Dulcimer Funfest kicks off July 16

EVART — Acoustic music from guitars and fiddles to dulcimers will once again be heard loud and clear throughout the city of Evart.

This year's Dulcimer Funfest will take place from Thursday, July 16 through Sunday, July 19, at the Osceola County 4-H FFA Fairgrounds in Evart. The event, sponsored by the Original Dulcimer Players Club, has welcomed music lovers from across the country since 1973.

Though the event's focus is mainly on the dulcimer, lovers of other non-electric, stringed instruments also are welcome and can find workshops and items for sale from vendors to fit their needs and tastes. Children who wish to learn or improve their musical skills have the opportunity to join workshops fit for all experience levels with instructors offering tips and suggestions.

ODPC President Kathy Rayman is a former pianist turned dulcimer player. She also dabbles in some ukulele. Each year she helps organize the festival in Evart and attempts to make the event enjoyable and valuable for everyone.

"In my experience, when I originally came to the festival, the part that enriched me the most is the workshops," Rayman said. "It's also become a family reunion, because you're here spending time with everyone each year and sometimes this is the only chance I will see them for the year. Each person has impacted my life and they're very important to me."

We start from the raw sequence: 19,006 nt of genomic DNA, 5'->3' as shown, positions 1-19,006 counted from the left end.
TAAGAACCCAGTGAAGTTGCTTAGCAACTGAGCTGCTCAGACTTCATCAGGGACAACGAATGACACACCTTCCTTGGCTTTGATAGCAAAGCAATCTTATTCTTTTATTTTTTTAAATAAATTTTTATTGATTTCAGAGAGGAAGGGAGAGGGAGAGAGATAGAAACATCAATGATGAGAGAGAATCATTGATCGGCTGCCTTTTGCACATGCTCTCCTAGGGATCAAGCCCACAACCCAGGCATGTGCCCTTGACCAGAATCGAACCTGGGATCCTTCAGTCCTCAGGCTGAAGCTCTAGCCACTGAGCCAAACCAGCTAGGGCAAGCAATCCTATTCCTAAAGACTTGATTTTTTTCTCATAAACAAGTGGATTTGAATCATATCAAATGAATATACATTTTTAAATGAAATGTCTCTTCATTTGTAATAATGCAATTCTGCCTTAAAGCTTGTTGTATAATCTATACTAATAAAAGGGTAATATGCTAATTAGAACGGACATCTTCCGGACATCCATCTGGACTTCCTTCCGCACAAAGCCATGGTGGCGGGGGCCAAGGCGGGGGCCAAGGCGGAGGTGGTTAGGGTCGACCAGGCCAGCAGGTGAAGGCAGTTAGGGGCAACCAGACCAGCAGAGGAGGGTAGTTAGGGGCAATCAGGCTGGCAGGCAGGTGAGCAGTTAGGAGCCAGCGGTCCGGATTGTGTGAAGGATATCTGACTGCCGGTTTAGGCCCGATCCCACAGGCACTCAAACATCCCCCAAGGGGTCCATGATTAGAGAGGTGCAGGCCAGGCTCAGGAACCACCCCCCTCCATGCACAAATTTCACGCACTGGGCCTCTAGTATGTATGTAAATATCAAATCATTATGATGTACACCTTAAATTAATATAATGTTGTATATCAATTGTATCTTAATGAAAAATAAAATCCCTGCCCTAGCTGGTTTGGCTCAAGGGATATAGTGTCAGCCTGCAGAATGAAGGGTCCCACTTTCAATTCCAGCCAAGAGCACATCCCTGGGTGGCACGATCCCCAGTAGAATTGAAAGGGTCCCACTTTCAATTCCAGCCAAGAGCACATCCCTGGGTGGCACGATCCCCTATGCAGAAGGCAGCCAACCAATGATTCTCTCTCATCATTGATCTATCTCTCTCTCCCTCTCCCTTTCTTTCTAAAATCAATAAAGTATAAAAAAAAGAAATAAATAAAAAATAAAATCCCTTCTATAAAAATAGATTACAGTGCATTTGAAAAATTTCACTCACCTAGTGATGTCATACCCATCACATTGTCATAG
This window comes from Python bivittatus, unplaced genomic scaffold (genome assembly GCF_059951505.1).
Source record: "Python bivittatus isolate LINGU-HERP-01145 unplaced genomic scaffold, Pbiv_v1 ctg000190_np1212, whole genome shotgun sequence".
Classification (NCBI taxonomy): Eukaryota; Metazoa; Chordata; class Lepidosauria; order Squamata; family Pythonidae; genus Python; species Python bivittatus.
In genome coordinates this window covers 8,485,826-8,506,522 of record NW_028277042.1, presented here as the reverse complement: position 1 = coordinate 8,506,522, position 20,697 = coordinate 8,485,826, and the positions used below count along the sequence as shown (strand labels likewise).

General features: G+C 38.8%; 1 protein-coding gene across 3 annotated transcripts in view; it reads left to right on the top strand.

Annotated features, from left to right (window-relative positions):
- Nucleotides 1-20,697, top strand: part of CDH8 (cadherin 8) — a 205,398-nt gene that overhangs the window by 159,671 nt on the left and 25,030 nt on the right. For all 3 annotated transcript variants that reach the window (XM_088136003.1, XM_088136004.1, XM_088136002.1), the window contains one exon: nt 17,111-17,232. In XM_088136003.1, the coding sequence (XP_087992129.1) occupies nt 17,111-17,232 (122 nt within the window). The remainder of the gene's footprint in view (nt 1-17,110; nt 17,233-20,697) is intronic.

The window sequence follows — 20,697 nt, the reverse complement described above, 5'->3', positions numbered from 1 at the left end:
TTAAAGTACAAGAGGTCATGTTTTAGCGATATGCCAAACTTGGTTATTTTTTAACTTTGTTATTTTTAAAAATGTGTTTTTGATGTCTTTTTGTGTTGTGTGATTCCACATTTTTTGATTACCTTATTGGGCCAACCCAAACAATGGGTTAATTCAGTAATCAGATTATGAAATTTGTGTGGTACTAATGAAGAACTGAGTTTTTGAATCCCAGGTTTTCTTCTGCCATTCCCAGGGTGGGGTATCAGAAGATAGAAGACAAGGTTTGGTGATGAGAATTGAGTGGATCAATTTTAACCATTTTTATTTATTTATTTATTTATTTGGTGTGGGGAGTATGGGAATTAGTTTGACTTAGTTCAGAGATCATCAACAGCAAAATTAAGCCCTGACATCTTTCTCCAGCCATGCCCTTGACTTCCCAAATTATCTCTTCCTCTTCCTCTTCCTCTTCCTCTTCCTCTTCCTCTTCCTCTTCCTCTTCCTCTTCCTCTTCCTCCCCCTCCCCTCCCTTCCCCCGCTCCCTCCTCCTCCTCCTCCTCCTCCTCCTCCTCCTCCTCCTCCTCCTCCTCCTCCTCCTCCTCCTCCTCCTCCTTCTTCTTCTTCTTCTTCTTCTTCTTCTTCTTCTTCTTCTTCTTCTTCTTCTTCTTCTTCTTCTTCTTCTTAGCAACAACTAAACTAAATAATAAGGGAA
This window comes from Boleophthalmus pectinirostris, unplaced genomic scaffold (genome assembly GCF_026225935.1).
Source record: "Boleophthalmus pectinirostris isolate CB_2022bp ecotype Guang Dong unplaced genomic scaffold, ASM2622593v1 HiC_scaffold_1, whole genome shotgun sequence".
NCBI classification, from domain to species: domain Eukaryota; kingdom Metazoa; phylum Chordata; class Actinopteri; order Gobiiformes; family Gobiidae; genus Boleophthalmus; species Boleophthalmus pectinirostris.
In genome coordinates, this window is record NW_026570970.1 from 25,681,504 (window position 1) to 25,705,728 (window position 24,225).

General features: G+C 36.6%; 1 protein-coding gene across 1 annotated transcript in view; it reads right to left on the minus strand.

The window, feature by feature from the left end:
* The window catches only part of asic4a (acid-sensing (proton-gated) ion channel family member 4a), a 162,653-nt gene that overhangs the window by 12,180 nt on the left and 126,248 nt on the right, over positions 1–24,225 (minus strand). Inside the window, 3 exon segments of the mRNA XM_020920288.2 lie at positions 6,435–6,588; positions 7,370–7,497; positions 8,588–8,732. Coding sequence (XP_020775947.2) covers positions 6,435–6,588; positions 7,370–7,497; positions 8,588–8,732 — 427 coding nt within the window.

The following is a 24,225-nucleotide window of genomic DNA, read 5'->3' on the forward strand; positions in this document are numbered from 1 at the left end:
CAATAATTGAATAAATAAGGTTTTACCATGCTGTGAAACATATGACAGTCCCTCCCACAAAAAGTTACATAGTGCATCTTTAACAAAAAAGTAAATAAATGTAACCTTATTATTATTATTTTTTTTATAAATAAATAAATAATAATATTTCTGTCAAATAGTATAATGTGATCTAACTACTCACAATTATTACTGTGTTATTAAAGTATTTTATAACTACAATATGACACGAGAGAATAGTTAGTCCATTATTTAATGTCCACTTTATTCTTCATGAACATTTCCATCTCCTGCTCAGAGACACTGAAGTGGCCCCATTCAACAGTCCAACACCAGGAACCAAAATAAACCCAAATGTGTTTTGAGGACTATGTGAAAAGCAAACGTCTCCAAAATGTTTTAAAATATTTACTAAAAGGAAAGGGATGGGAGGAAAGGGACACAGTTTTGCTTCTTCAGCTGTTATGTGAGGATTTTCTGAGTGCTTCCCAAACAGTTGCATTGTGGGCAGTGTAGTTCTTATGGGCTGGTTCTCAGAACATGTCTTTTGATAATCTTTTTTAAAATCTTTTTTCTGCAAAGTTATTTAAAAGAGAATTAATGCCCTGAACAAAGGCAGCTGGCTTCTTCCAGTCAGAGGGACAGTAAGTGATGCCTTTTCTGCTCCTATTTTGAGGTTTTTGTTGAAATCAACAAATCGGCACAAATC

The mission of the ODPC is to preserve and promote the playing of the dulcimer. To do this, the club offers the chance for musicians to experience the hammered dulcimer for one year with a deposit fee. The program includes everything a new player will need to fully integrate themselves in the instrument without the expense and commitment.

The Dulcimer Funfest doesn't only welcome musicians, but also the general public who wish to watch, listen and learn more about acoustic instruments of all types. Rayman said most attendees get caught up in the event and become inspired by the sounds and tunes filtering through the fairgrounds.

"Music is a universal language," she added. "You're strangers at first, but in the world of music you're bonded by that common love of it."

She and other festival organizers always try to think of ways to attract new individuals.

"We want to maintain tradition, but we also want to grow," Rayman said. "We're constantly looking at what people might want and what the next best thing is."